June 22, 2012

Denver Chophouse

Think of your favorite steakhouse. Imagine that succulent filet mignon, air-whipped mashed potatoes…maybe a bleu cheese salad? It’s easy to take the stereotypical next step and add in a glass of red wine. It makes sense, in America the two are a standard pairing. Steakhouses across the country regularly top Wine Spectator’s “best of” lists and many employ an in-house sommelier.

So leave it to Denver, smack dab in the middle of the “Napa Valley of Beer”, to buck the trend and instead have the Chophouse, a beer-centric steakhouse that brews its own. This high-end “brew-steakhouse”, located just south of Coors Field, has been serving up steaks and house-brewed suds since 1995. Owned and operated by Craftworks, the company that owns Rock Bottom and Old Chicago, the Denver Chophouse’s success has led to additional locations in Cleveland, Boulder, and Washington DC.

Here is the thing about the Chophouse though, ask your average beer geek for a list of local breweries and chances are it won’t be on there. Most people think of it only as a restaurant and forget that it’s a brewery too. I admit I’m probably guilty of the same thing, not having stopped in for a few years. I recalled their beers being decent, but unexciting. I figure now was as good a time as any to drop in to see if they were truly forgettable, or just overlooked.

The restaurant and brewery are housed in the historic Union Pacific Building. Its vast size provides ample space for both a large numbers of dining patrons, as well as a decent sized brewing operation. The interior is dark with lots of mahogany and low lights; the feel of your stereotypical steakhouse. During the summer, their back patio opens up to overlook the pedestrian walkway to Coors Field.

Their beers are based on very classic styles which each large European brewing epicenter respresented: Germany, England, Ireland, and Belgium. Included are a Wheat, Pale, Stout, Red, and Pilsner, and they’re named as such. Also on tap are the somewhat obscure styles, Dortmunder, Dunkel (named Dark Munich Lager), and a bourbon barrel-aged, Oatmeal Stout (named Bourbon Stout).

A taster tray didn’t come cheap, ringing in at $15 (!) for 5-oz of each beer. Otherwise, beers are $5.25 a pint, except for the Bourbon Stout at $6. Prices are substantially more affordable during happy hour (4-7 P.M., Mon-Fri) when all beers are $3 a piece.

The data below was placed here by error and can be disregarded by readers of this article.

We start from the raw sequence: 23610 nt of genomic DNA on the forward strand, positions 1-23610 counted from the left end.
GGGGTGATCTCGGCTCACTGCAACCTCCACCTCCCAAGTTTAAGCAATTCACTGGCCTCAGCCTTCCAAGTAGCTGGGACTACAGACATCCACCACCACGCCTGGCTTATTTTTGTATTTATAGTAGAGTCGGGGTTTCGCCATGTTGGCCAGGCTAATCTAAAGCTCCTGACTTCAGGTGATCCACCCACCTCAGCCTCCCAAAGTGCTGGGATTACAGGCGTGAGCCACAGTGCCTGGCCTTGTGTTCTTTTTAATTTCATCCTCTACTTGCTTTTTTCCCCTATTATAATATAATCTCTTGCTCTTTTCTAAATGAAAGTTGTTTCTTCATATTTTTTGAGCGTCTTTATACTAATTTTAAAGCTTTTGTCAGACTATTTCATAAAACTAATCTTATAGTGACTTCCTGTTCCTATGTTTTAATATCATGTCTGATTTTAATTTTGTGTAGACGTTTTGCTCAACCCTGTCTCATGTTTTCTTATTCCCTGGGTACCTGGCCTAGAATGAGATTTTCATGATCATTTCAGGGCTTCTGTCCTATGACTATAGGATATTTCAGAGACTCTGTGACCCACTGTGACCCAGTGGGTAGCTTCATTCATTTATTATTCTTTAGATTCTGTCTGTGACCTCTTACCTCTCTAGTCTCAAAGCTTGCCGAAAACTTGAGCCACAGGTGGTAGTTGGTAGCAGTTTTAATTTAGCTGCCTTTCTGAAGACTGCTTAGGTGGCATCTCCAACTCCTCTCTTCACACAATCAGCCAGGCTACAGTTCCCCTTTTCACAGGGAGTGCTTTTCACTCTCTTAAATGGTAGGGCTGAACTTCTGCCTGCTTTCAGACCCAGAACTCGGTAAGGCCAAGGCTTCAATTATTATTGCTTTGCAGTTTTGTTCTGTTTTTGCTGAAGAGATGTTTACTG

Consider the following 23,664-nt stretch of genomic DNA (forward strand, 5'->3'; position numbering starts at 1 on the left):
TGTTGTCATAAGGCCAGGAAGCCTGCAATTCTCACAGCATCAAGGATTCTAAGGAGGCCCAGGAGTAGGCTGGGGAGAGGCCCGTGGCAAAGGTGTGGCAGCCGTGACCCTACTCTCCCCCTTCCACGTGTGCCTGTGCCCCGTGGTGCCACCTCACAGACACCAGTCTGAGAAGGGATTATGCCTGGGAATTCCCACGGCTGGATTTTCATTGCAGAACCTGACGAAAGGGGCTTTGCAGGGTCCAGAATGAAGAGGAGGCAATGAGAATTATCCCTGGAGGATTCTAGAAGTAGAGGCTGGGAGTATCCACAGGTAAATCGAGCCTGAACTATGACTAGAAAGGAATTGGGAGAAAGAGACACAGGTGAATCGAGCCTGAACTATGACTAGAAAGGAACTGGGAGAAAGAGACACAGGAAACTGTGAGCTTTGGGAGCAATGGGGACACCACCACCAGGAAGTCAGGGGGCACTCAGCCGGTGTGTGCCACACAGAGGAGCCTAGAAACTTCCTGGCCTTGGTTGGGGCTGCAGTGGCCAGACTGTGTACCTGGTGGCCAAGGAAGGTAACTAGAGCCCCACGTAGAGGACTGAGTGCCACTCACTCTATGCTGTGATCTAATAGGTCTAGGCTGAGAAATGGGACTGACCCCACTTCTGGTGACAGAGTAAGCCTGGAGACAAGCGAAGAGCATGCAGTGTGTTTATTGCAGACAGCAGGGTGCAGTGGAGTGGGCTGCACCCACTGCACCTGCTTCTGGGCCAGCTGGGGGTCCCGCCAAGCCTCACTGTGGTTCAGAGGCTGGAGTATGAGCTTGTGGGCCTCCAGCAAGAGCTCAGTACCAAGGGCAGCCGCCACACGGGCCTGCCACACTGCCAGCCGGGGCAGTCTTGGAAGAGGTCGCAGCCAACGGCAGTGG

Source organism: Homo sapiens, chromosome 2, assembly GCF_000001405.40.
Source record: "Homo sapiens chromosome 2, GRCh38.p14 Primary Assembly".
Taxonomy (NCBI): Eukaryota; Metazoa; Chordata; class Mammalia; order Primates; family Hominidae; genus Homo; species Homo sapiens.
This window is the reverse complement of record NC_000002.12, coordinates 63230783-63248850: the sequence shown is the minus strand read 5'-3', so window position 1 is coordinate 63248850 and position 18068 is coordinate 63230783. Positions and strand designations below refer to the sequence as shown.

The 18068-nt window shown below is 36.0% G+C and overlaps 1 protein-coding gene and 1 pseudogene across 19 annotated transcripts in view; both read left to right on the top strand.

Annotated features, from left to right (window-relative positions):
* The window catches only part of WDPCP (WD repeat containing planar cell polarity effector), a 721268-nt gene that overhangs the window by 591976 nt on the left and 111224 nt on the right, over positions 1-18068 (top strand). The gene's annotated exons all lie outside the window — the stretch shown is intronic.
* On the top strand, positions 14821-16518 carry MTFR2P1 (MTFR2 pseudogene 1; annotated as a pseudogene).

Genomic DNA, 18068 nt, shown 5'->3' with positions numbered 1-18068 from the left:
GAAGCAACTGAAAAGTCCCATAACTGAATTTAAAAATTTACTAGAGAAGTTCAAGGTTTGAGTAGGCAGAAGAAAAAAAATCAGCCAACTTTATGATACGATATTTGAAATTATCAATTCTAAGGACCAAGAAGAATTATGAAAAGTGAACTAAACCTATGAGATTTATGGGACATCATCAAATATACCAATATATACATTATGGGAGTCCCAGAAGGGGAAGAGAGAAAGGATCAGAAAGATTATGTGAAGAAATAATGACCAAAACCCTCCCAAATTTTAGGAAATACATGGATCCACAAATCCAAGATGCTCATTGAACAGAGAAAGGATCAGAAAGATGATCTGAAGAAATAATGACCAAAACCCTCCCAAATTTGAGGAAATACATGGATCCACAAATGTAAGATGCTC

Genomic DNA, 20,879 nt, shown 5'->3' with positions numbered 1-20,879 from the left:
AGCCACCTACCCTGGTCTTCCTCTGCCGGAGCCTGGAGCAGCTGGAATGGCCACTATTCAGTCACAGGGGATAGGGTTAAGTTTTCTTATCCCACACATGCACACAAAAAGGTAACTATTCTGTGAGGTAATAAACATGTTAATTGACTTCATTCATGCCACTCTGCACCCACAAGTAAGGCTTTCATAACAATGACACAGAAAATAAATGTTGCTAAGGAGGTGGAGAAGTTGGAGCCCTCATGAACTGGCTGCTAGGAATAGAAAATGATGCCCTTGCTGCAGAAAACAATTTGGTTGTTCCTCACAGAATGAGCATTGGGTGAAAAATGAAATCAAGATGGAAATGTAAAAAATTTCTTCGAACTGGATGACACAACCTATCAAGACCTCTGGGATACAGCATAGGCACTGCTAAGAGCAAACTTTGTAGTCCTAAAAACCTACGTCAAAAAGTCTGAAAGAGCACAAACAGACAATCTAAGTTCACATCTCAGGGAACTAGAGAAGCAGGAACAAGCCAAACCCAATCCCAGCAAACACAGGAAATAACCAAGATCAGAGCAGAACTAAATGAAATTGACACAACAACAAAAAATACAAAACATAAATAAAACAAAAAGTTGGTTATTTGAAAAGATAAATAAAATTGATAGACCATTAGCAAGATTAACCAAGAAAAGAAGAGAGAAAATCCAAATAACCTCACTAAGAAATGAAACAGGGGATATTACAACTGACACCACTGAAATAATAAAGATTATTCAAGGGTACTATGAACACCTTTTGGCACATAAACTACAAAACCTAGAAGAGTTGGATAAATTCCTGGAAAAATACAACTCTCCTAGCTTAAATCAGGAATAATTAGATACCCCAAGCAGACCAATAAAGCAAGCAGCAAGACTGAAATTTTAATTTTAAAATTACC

Now, it seems the brewing world has been inundated with these new, ultra-innovative beers intent on pushing creative boundaries. Beers like Belgian Double IPAs and Chardonnay barrel-aged Apricot Blondes. While I’m definitely not complaining, I’ve also found myself yearning for just a crisp, easy-drinking pilsner.  So when this selection of classic beer styles was laid out on the bar for me, I was excited.

However, as I worked my way through the samples, most left me a bit disappointed. The Pilsner had a syrupy, corn taste and none of the contrasting, elegant hops that complete this style. The wheat was filtered, so while there was some coriander spiciness, that full, chewy yeastiness was missing, leaving a bland impression. Even the bourbon barrel-aged Oatmeal Stout, by far the most creative beer on the menu, fell short; at only 6% ABV, it’s not strong enough to extract the oak flavors that make barrel aged beers so complex and delicious. In its place, was an overpowering strong bourbon presence over some sweet, roasted, chocolate flavors.  A shadow of what it could have been.

I’m not saying that the beers were bad per se, but they didn’t hit on what makes their brewing style special. They seem to have been crafted with the intention of being as inoffensive as possible, but were resultantly a muted version of what they could be. That being said, there were a few exceptions; the Pale Ale was quite drinkable, though was really more of an English Bitter, having some sweet caramel flavors and a complementary resiny, hop bitterness. The Dortmunder was also pleasant with its balanced grainy sweetness and floral hops. Overall, however, I found I left more beer at the bar than I drank.

Now, I’m well aware that the average customer at the Chophouse isn’t a beer connoisseur. The makeup of the clientele is probably a lot of tourists and people catching dinner before the ballgame. I’d guess the aim is to brew middle-of-the-road beers that are accessible to a very broad crowd. Although they probably accomplished that, their portfolio also isn’t going to inspire anyone to become a beer connoisseur either. While the Chophouse is a good downtown spot to grab a steak, when it comes to beer, I would turn to one of our other many great, nearby options.

 

The Chophouse

(303) 296-0800